Let’s change our habits for Mother Earth
Amazing that every month or day is a something day whether it be father, mother, all sorts of illnesses, you name it – and then we have whole months dedicated to more than one cause these days.
Usually I dump press releases. In our old-journalist lingo I “spike” the story, which used to mean you actually got the satisfaction of taking a lousy story and stabbing it onto a big spike, gone forever – but we no longer have spikes or bins from which to derive this spiteful pleasure so a delete button on a computer has to do.
As my finger hovered over “delete” when I saw this press release from I HEART PR, I read further and got hooked.
Okay, so World Environmental Health Day was on 26 September and this public relations company is milking that angle, but some of it is very relevant, interesting and even scary.
According to this press release, around the world, 1-million plastic bottles are bought each minute, and an estimated 8-billion metric tons (the weight of about 25 000 Empire State Buildings or 1 billion elephants) of plastic ends up in the ocean every year.
Tips offered include the following:
Kick the plastic habit as plastic is one of the biggest enemies to the environment today and a municipal waste disaster. Since synthetic plastic doesn’t biodegrade, it just piles up in landfills and is regularly eaten by various sea and land animals, with fatal consequences. One of the biggest contributors is disposable water bottles and plastic bags. So, try to keep a filled, reusable water bottle with you when you’re on the go to avoid having to grab a disposable one in the grocery line, and keep a stock of shopping bags in your boot or handbag.
Get water-wise, because as Cape Town residents prepare themselves for Level 5 water restrictions and with fines for noncompliance in the area of R5 000 to R10 000, it is a reminder to all of us of the severe consequence of wasting water.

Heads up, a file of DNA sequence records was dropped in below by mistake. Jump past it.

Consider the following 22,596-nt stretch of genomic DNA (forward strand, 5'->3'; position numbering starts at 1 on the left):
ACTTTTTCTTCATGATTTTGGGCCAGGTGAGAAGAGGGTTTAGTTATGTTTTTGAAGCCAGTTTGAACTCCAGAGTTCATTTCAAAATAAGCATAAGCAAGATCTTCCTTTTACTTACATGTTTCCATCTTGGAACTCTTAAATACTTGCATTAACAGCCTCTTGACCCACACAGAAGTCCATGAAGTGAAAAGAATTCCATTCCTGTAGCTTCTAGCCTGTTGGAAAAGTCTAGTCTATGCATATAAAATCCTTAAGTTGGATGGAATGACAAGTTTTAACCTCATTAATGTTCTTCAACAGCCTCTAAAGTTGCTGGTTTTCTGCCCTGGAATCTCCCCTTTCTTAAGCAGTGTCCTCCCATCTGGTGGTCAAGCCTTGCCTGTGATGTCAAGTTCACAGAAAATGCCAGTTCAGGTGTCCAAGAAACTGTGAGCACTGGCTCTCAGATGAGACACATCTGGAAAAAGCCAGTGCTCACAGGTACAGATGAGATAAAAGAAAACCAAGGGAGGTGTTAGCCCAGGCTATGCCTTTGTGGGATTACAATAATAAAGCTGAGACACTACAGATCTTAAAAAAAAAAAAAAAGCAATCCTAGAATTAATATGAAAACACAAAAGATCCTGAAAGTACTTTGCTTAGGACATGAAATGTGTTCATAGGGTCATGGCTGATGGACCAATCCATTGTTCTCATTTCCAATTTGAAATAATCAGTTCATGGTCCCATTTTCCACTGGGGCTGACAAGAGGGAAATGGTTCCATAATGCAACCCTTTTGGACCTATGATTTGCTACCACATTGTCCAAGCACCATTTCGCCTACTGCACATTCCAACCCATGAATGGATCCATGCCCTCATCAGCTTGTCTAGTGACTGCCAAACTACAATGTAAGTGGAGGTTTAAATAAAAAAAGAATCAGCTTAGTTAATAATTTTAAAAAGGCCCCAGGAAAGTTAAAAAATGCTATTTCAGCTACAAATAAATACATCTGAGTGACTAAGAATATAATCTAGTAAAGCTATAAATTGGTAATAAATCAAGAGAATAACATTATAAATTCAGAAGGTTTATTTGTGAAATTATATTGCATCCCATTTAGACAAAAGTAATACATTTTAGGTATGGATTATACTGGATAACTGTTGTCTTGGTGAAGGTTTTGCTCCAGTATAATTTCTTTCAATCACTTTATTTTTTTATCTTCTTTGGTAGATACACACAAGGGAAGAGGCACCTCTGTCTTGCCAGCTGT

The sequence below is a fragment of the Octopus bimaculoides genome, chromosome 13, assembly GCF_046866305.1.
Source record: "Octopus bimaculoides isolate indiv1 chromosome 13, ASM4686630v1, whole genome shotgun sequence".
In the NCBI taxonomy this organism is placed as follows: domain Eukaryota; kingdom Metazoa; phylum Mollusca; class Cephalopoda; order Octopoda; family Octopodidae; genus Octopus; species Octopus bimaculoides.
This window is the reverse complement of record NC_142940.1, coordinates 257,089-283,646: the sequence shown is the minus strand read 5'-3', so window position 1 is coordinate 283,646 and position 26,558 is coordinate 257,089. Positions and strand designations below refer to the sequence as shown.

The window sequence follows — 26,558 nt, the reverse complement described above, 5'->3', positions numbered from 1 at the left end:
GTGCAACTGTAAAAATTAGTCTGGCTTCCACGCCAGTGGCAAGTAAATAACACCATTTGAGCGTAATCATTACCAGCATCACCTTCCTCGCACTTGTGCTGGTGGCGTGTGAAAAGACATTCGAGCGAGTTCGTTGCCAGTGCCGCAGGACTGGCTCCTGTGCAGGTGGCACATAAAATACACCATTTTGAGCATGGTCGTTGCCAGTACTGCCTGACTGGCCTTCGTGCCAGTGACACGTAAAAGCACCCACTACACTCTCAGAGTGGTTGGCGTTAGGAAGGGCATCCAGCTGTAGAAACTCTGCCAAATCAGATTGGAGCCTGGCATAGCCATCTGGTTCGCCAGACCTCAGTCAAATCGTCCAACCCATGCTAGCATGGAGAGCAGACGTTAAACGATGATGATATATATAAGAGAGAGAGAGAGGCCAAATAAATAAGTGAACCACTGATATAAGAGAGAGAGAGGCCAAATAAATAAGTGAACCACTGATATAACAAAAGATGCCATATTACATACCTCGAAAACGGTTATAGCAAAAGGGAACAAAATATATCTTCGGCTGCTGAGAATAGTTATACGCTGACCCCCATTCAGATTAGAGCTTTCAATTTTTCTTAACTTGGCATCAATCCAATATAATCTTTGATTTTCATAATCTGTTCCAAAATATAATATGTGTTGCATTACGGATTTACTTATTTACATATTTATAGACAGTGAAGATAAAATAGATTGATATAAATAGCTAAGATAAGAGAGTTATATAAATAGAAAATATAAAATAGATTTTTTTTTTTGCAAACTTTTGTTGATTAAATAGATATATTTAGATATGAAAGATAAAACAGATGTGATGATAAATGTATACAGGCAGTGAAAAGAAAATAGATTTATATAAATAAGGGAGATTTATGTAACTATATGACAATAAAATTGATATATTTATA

Get composting – and what could be simpler? The veggie peels and the rest of the organic waste you accumulate on a daily basis is right in front of you. If you think it sounds like a huge schlep, at least give some of it to the hungry Knysna animals.
Get recycling as more and more plastic, paper and glass collection points are springing up all over South Africa, so be sure to make a conscious effort to find out where those nearest to you are. Many “pickers” on SA’s streets (and the evergrowing number of car guards on the Knysna streets) will also be happy to take these materials to the collection point in exchange for much-needed cash.
How hard is this really, since the Knysna municipality provides black bags for all rubbish and see-through brownish bags for recycling? All this takes is discipline to sort garbage.
Give old technology a new lease of life as phone batteries and electronic components that find their way to landfills can be extremely toxic to the surrounding environment, so find an alternative way to dispose of them. Look for charity shops in your area that buy and sell second-hand goods. They are extremely resourceful and often have people that can fix old cellphones, printers and other electronics, or, at the very least, dispose of them in an environmentally responsible way.
“We are a worldwide community of 7.5-billion people. This brings with it massive people power to change our situation for the better. If each of us implements just a few of these tips into our everyday lives and think twice before carelessly throwing things away or using unnecessary power, we’d be doing our planet, and our pockets, a massive favour,” concludes the press release.
There are many websites and Facebook pages that offer easy tips on how to implement simple changes for the good of the environment. Why not do your own research and find solutions that work for you? C’mon Knysna, let’s be the change!